Abacha loot when billions and trillions stolen by other corrupt officials remain safely kept in foreign banks. Public support is essential to fighting corruption, but that can only be achieved if the government shows enough courage to recover looted funds from all corrupt officials. Nobody however powerful should enjoy any connection or immunity so much that the government cannot go after their looted funds abroad.
Nigerians cannot forget in hurry the amount of enthusiasm and extraordinary efforts put in by the federal government in pursuit of the Abacha loot. But should these efforts end there? Why was our former Finance Minister always silent about the billions of looted funds kept away abroad by other corrupt Nigerian public officials? If the federal government could demonstrate unusual zeal to go to courts abroad in pursuit of the Abacha loot, why was it not applying the same energy in recovering other looted funds?
The exclusive focus of loot recovery efforts on the Abachas is making
Nigerians dismiss the sincerity of fighting corruption. Apart from the fact the we cannot find evidence where the recovered Abacha loot were applied to the welfare of Nigerians, it is also disturbing to create the impression that going after the Abacha loot is enough to end corruption in Nigeria.
More money was being stolen under the guise of democratic rule. In fact, a democratic government should be more accountable to the people than military administration. Democracy cannot make any impact on the lives of the people if the government cannot demonstrate enough courage to go after all looted funds instead of the current one-sided efforts on the Abachas. The war against corruption under Obasanjo was appearing to be like a dog-and- pony show.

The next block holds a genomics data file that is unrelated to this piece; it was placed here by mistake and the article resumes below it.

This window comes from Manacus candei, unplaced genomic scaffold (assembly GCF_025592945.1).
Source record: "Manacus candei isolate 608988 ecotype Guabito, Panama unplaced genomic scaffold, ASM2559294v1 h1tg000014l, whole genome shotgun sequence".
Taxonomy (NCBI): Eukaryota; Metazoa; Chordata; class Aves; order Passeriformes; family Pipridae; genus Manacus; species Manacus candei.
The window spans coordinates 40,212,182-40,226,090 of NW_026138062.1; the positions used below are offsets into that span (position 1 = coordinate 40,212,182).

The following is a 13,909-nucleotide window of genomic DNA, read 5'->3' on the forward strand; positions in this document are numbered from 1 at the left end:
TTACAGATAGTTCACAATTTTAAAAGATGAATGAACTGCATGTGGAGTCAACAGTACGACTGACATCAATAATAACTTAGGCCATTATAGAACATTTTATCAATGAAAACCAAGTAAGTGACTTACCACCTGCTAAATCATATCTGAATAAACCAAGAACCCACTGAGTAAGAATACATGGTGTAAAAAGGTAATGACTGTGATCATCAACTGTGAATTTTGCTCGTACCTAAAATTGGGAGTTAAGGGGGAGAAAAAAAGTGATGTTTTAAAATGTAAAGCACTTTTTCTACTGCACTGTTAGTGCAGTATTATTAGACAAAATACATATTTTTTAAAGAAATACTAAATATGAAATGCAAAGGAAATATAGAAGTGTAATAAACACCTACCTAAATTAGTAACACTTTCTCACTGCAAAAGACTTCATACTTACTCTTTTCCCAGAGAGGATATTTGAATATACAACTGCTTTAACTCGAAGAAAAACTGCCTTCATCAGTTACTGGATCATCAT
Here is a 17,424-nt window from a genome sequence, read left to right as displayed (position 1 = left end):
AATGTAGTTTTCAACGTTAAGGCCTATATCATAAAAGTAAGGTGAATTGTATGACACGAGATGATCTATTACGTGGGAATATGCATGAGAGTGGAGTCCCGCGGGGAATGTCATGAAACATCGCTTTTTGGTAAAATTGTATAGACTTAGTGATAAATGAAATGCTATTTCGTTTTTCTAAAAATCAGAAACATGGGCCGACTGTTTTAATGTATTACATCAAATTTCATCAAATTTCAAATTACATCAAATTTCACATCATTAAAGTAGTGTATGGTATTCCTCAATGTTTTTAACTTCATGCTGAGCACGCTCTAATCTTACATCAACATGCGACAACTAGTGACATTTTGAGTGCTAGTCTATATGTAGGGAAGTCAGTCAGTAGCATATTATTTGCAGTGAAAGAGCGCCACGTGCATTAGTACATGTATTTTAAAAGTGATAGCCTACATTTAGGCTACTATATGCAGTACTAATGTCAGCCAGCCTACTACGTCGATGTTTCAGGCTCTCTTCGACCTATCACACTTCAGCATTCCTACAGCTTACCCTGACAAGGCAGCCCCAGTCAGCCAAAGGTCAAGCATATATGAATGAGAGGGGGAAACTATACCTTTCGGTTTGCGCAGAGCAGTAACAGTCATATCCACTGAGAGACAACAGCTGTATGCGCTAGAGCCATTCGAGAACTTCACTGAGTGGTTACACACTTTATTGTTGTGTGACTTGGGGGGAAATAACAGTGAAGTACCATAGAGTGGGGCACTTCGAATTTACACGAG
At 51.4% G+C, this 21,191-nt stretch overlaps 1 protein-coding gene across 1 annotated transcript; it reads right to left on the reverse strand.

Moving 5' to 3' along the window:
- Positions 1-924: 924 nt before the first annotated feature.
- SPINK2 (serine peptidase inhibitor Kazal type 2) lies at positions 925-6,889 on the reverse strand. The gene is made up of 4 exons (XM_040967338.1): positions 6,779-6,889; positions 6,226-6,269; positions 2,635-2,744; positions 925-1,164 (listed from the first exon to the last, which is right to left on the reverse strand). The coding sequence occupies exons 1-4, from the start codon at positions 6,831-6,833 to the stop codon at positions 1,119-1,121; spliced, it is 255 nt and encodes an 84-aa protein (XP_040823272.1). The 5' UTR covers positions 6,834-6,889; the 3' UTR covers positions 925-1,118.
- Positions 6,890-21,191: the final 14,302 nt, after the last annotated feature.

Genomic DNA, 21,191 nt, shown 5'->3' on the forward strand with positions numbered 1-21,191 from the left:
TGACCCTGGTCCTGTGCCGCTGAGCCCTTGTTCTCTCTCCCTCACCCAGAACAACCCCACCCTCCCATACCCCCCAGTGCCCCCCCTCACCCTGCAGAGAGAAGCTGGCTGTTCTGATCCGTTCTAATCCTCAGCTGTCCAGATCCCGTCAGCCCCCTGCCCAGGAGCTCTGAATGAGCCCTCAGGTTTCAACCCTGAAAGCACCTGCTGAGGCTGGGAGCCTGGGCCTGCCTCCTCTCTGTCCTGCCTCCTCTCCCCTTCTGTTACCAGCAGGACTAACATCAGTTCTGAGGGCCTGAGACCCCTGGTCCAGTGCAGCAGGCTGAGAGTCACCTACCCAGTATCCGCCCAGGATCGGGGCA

Are we really serious about this anti-corruption crusade? The razzmatazz about the Abacha loot is diverting public attention from the billions and trillions stolen by other corrupt Nigerian public office holders, which our former Finance Minister was always reluctant to talk about. I refuse to believe that fighting corruption should end with the recovery of the Abacha loot. If the government could hire international lawyers and other experts to facilitate the recovery of the Abacha loot, why were we not seeing the same efforts directed at recovering the billions stolen by other corrupt Nigerian public office holders?
Nigerians would never be impressed by these cosmetic efforts, which focus loot recovery exclusively on the Abachas because the man is dead. The government cannot only change negative public perception towards the anti-corruption war if it is not willing to fight corruption at all levels against anybody. Concentrating loot recovery on the Abachas diminishes the credibility of the anti-corruption crusade. No nation can progress with corruption and, unless the government goes beyond the Abacha loot and go after other big thieves, its credibility will suffer more blows in the eyes of the public.

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Nasamu writes from Old Karu, Abuja